Why no DRM?

After my last posting about “Rockbox”:http://virtuelvis.com/archives/2006/05/rockbox — “Chris”:http://www.designdetector.com/ and other people have “asked me”:http://virtuelvis.com/archives/2006/05/rockbox#cid4997 what they should do with the content they have already bought with DRM.
My pragmatic answer is to re-rip the content, or strip the DRM off it if you are able to and you can do so without getting yourself in jail or debt for the rest of your life.
My real answer is simpler: Write off the content as lost. Because it was already lost before you even bought it. You have agreed to be bound by the limited uses whoever sold you the music are willing to grant you. You pay for a limited license to listen to the content on the player(s) (including both hard- and software platforms) your music store has decided that you can listen to the content on.
Accepting DRM is accepting that you cannot take your products with you from your current hardware platform, should you one day find a player that is better than the one you currently own. Accepting DRM is like accepting that the CDs you bought will only play in Sony CD players. Should Sony ever go away or decide to stop making CD players, you would have to re-buy your content for the new player you will eventually switch to.
Accepting DRM is accepting that you cannot freely choose where and when you can play your music. It is accepting that you cannot bring the music to any number of friends you have, and show them the music. Accepting DRM is effectively giving up any fair use rights you may have.
Thus, to those of you who buy DRMed content, and now ask me what to do with the content you “own”, now that you may want to use a player with better and more compelling features. I have no sympathy whatsoever. You accepted to be forever bound when you “bought” the content. Sometimes, there is a price to getting out of a gamed scenario. Losing a few hundred dollars of music might be yours. Live with it.
In [Soviet Russia] DRM owns you!

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5 Comments

  1. I totally agree with you, you put it exactly the way I feel about DRMs.
    I chuckle every time I hear someone complain they lost all their music when they lose their iTunes machine or have it stolen (in which case the thief now owns your music because it’s only tied to the machine, not to the person who bought it…)

  2. Asbjørn Ulsberg

     /  2006-05-19

    On a theoretical level, I completely agree with you. The problem is the practical, employable, usable level, where I am a simple user, interested in buying legal music in an easy way. By owning an iPod, iTunes is the obvious choice. iTunes is accessible, easy to use, legal and I have so far not had any problems finding music I want to buy.
    I have tried other solutions, and they are either hard to use, less accessible (I’m not talking from a disabled user’s point of view here), illegal (MP3Search.ru comes to mind), or doesn’t have the music I want to buy. iTunes is in this space just like Microsoft Windows. Although there are many good theoretical reasons for not using it, executing those reasons in practice is often not that easy.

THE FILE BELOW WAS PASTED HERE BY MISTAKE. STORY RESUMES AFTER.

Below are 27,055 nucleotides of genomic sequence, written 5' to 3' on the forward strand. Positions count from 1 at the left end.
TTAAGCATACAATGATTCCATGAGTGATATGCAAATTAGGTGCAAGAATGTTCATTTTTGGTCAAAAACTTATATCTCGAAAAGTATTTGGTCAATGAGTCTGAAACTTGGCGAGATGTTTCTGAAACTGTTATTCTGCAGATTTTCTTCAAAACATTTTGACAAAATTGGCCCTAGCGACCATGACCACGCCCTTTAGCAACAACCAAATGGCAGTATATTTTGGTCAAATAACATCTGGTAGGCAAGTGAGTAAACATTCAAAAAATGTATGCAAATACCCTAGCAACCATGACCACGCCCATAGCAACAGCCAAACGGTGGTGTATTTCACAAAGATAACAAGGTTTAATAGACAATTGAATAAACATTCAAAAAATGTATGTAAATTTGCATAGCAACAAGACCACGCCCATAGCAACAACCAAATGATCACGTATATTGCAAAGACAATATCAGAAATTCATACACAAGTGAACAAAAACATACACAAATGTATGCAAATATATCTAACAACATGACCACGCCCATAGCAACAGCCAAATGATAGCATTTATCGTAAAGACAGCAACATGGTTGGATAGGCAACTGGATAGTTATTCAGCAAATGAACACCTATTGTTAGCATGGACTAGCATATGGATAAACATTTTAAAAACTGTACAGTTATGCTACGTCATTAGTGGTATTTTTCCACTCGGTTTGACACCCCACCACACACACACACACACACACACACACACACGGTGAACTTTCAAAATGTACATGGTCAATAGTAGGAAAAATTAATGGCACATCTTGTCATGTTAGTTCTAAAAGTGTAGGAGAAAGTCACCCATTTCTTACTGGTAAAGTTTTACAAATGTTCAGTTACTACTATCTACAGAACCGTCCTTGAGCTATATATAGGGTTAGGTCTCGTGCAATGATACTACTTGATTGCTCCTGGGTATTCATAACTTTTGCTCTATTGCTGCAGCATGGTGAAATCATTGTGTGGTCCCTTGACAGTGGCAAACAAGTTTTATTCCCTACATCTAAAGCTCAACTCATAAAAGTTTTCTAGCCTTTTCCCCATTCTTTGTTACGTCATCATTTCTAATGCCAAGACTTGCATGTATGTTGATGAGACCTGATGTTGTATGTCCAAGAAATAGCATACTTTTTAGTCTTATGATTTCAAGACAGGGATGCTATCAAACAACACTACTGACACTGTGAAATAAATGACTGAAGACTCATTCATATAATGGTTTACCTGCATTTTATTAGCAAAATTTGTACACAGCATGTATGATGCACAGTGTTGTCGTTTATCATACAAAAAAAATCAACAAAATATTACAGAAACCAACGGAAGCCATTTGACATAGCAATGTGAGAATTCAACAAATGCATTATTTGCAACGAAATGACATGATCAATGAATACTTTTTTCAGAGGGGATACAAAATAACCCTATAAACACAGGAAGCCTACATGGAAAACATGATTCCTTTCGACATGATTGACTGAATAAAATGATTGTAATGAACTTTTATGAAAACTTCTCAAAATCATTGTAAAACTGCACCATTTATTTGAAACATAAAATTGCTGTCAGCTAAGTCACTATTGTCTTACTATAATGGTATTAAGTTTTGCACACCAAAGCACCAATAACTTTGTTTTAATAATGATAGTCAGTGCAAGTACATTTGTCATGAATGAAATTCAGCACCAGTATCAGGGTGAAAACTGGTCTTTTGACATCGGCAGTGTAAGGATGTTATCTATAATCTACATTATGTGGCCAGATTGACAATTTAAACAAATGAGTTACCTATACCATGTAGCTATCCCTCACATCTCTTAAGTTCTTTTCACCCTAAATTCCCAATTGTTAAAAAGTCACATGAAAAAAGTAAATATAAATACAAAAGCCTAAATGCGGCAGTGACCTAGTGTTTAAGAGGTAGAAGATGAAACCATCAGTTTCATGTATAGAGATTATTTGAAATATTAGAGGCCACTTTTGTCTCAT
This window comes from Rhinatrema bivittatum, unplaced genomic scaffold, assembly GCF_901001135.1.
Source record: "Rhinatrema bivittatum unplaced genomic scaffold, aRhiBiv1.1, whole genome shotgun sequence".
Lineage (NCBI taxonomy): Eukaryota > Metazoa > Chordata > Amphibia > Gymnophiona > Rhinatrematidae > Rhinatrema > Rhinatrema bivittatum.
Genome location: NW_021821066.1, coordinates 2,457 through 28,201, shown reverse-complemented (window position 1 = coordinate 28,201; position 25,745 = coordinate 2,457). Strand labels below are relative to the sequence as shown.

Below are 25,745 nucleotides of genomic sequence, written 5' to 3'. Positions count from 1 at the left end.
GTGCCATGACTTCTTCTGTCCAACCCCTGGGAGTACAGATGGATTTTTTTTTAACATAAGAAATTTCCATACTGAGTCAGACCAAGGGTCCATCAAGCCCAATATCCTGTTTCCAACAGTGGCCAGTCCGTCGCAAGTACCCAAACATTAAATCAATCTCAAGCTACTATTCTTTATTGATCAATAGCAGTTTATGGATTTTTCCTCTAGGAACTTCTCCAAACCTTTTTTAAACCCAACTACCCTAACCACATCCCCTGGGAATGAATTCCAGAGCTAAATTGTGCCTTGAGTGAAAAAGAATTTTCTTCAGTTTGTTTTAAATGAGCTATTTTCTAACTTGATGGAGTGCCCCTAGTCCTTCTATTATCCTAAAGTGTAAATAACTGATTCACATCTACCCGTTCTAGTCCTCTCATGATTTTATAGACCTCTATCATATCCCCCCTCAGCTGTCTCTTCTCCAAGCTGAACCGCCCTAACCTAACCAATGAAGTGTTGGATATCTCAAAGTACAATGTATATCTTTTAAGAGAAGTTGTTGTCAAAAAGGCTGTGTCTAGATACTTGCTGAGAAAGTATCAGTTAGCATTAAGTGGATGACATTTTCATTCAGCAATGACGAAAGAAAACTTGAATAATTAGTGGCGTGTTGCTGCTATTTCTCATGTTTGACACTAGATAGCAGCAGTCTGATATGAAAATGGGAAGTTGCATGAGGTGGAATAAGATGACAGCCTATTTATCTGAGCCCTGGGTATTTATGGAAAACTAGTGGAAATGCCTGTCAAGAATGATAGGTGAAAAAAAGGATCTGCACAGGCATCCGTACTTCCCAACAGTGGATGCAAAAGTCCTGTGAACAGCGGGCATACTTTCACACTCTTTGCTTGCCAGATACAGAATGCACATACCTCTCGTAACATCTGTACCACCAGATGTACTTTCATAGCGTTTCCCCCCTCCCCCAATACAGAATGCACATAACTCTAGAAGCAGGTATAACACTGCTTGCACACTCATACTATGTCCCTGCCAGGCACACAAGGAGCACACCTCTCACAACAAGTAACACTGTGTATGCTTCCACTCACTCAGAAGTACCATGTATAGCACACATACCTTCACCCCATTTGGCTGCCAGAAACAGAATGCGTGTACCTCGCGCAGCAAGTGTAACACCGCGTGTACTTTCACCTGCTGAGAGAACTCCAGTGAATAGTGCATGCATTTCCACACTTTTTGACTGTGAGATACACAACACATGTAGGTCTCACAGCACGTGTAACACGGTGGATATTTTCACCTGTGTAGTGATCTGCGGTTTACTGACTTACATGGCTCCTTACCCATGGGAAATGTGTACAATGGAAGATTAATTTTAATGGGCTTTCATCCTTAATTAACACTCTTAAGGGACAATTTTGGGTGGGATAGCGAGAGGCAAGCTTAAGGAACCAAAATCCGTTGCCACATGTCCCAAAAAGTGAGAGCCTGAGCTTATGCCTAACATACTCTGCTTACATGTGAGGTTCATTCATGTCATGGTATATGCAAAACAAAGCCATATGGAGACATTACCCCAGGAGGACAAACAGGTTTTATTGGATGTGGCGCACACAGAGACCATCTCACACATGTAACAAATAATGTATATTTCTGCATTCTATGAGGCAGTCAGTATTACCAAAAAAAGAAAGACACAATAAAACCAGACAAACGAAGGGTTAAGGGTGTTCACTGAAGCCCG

However, if you have a tip on a music store that qualifies the same pros as iTunes, and on top of that doesn’t employ DRM, I’m all for it. I would also like to mention that I’m such a huge sucker that I even enjoy having iTunes manage my music and that I use it as my primary music player. No other music players have all of those facilities afaik.

  3. Asbjørn: I still buy my music as physical products, and I do not know of any stores that doesn’t circumvent the problem by being located in countries such as Russia.
    Combine that with an Operating System which has “rip and encode” as default handler for CD’s inserted into the computer, and the physical product still isn’t that bad. Having said that, I am researching how to live in a world without the RIAA or other organizations keeping a dead business model on life-support.
    My first venture into this is “Ugress”:http://www.ugress.com/ — they offer their music for download, and they *permit their users to share the music over file-sharing networks!*
    The end-result of such a non-evil practice is that I am planning on donating a chunk of money to them, in addition to buying their products directly from them. It means more money in the pockets of a deserving artist, and less in the pockets of greedy multinationals and intimidation organizations.

  4. Asbjørn Ulsberg

     /  2006-05-19

    From buying several CD’s every month, I am now down to buying 1 or tops 2 CD’s every year. I don’t see any reason for having the plastic wrapping anymore, to be honest. Buying directly from the artists is a great thing, but it’s not uniform and you won’t see me browsing 570 different web pages of the same number of artists in search of new music. In iTunes I can get it all in one place. I just search, click, buy and play. All in one program.

  5. Sébastien Guillon wrote:
    bq. I chuckle every time I hear someone complain they lost all their music when they lose their iTunes machine or have it stolen (in which case the thief now owns your music because it’s only tied to the machine, not to the person who bought it…)
    So let me get this straight. I have backups of the small number of tracks I have bought on iTunes. If my PC gets nicked or damaged beyond repair, can I not set up iTunes again on a new machine and import the tracks I have saved? (Note: I do not own an iPod. But like Asbjørn Ulsberg above, use iTunes to manage my music.)